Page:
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I resolutely refuse to believe that the state of Edward's he

I resolutely refuse to believe that the state of Edward's health had anything to do with this, and I don't say this only because I was once later accused of attacking him 'on his deathbed.' He was entirely lucid to the end, and the positions he took were easily recognizable by me as extensions or outgrowths of views he had expressed (and also declined to express) in the past. Alas, it is true that he was closer to the end than anybody knew when the thirtieth anniversary reissue of his was published, but his long-precarious condition would hardly argue for giving him a lenient review, let alone denying him one altogether, which would have been the only alternatives. In the introduction he wrote for the new edition, he generally declined the opportunity to answer his scholarly critics, and instead gave the recent American arrival in Baghdad as a grand example of 'Orientalism' in action. The looting and destruction of the exhibits in the Iraq National Museum had, he wrote, been a deliberate piece of United States vandalism, perpetrated in order to shear the Iraqi people of their cultural patrimony and demonstrate to them their new servitude. Even at a time when anything at all could be said and believed so long as it was sufficiently and hysterically anti-Bush, this could be described as exceptionally mendacious. So when the invited me to review Edward's revised edition, I decided I'd suspect myself more if I declined than if I agreed, and I wrote what I felt I had to.Not long afterward, an Iraqi comrade sent me without comment an article Edward had contributed to a magazine in London that was published by a princeling of the Saudi royal family. In it, Edward quoted some sentences about the Iraq war that he off-handedly described as 'racist.' The sentences in question had been written by me. I felt myself assailed by a reaction that was at once hot-eyed and frigidly cold. He had cited the words without naming their author, and this I briefly thought could be construed as a friendly hesitance. Or as cowardice... I ca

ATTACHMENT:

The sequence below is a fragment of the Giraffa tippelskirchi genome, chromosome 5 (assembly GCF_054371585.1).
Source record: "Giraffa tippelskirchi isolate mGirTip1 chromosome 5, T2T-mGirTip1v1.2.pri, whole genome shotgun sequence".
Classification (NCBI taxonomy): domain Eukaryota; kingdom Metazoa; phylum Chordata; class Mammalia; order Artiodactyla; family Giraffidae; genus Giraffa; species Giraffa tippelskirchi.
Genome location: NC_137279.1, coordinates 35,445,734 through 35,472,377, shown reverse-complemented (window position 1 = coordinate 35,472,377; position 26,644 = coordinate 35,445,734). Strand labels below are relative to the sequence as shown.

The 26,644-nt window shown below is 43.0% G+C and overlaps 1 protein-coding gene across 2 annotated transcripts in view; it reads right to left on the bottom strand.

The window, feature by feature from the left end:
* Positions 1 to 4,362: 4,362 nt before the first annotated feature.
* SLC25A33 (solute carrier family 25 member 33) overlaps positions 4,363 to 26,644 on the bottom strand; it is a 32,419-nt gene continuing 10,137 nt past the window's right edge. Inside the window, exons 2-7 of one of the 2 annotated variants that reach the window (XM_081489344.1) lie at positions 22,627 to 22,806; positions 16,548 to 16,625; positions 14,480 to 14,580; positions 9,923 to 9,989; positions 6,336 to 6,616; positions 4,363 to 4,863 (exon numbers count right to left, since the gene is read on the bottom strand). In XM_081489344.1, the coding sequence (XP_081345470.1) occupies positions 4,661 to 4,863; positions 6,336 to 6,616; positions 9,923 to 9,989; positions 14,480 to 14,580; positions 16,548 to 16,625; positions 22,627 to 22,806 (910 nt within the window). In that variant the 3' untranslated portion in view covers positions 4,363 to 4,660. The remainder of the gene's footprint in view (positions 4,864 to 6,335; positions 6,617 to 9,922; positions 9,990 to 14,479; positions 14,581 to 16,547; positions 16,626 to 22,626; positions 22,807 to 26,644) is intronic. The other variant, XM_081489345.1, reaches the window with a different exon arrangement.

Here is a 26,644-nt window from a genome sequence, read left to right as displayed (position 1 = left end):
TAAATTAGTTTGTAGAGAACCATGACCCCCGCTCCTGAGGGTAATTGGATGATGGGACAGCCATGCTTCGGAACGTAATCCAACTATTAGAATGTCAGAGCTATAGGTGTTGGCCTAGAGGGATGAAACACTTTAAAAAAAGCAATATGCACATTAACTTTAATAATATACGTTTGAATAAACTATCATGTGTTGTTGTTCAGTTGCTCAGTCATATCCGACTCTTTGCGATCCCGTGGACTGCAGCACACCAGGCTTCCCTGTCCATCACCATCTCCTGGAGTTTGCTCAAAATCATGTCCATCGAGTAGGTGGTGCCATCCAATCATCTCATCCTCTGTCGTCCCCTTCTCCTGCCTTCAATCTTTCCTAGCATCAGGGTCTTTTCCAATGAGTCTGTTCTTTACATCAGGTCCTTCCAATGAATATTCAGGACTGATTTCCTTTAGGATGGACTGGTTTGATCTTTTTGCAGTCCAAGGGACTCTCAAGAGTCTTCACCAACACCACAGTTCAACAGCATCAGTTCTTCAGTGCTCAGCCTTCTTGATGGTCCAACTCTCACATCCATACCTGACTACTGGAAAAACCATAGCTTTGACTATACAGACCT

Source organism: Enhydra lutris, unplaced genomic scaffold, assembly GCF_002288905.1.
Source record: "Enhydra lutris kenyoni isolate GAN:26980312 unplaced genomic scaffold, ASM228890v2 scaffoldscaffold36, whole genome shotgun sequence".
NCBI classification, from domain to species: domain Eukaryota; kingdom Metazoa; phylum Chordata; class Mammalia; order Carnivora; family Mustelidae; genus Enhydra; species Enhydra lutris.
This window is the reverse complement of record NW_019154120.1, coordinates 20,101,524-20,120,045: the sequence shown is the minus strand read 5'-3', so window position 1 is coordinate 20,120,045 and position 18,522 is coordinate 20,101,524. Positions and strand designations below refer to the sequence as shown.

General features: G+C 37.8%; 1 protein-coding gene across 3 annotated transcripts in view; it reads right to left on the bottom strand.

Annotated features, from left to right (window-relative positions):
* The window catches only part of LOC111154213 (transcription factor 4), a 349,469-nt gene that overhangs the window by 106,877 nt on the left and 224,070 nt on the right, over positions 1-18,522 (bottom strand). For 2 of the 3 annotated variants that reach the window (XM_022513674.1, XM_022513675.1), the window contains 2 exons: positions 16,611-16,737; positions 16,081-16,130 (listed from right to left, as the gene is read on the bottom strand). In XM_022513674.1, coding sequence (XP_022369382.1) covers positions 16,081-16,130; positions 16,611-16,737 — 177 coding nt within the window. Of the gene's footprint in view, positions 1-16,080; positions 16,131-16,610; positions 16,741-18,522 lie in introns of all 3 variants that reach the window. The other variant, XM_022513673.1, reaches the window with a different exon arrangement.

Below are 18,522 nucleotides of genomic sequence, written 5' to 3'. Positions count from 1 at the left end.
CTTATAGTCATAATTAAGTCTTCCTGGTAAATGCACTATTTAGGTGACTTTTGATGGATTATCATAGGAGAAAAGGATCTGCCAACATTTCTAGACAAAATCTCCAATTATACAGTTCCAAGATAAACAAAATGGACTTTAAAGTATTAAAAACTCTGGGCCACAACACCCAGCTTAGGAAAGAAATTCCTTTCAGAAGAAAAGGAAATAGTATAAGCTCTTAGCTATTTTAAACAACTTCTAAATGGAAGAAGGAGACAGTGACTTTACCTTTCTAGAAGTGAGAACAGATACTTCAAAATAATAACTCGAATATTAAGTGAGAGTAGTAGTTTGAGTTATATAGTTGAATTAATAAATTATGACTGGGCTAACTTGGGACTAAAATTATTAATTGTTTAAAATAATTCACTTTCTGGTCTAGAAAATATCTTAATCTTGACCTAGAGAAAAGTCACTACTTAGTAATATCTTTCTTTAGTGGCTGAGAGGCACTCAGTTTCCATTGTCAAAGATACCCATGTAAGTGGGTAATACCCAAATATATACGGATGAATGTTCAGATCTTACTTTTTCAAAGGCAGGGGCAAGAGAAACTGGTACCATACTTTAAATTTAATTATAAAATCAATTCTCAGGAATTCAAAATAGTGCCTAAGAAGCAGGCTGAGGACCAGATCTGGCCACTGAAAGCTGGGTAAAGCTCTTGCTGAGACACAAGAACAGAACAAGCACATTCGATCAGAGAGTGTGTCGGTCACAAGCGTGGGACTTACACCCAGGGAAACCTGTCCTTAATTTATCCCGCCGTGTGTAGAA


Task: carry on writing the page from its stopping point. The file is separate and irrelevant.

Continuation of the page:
I got hold of a copy of the video that showed how Saddam Hus

I got hold of a copy of the video that showed how Saddam Hussein had actually confirmed himself in power. This snuff-movie opens with a plenary session of the Ba'ath Party central committee: perhaps a hundred men. Suddenly the doors are locked and Saddam, in the chair, announces a special session. Into the room is dragged an obviously broken man, who begins to emit a robotic confession of treason and subversion, that he sobs has been instigated by Syrian and other agents. As the (literally) extorted confession unfolds, names begin to be named. Once a fellow-conspirator is identified, guards come to his seat and haul him from the room. The reclining Saddam, meanwhile, lights a large cigar and contentedly scans his dossiers. The sickness of fear in the room is such that men begin to crack up and weep, rising to their feet to shout hysterical praise, even love, for the leader. Inexorably, though, the cull continues, and faces and bodies go slack as their owners are pinioned and led away. When it is over, about half the committee members are left, moaning with relief and heaving with ardent love for the boss. (In an accompanying sequel, which I have not seen, they were apparently required to go into the yard outside and shoot the other half, thus sealing the pact with Saddam. I am not sure that even Beria or Himmler would have had the nerve and ingenuity and cruelty to come up with that.)


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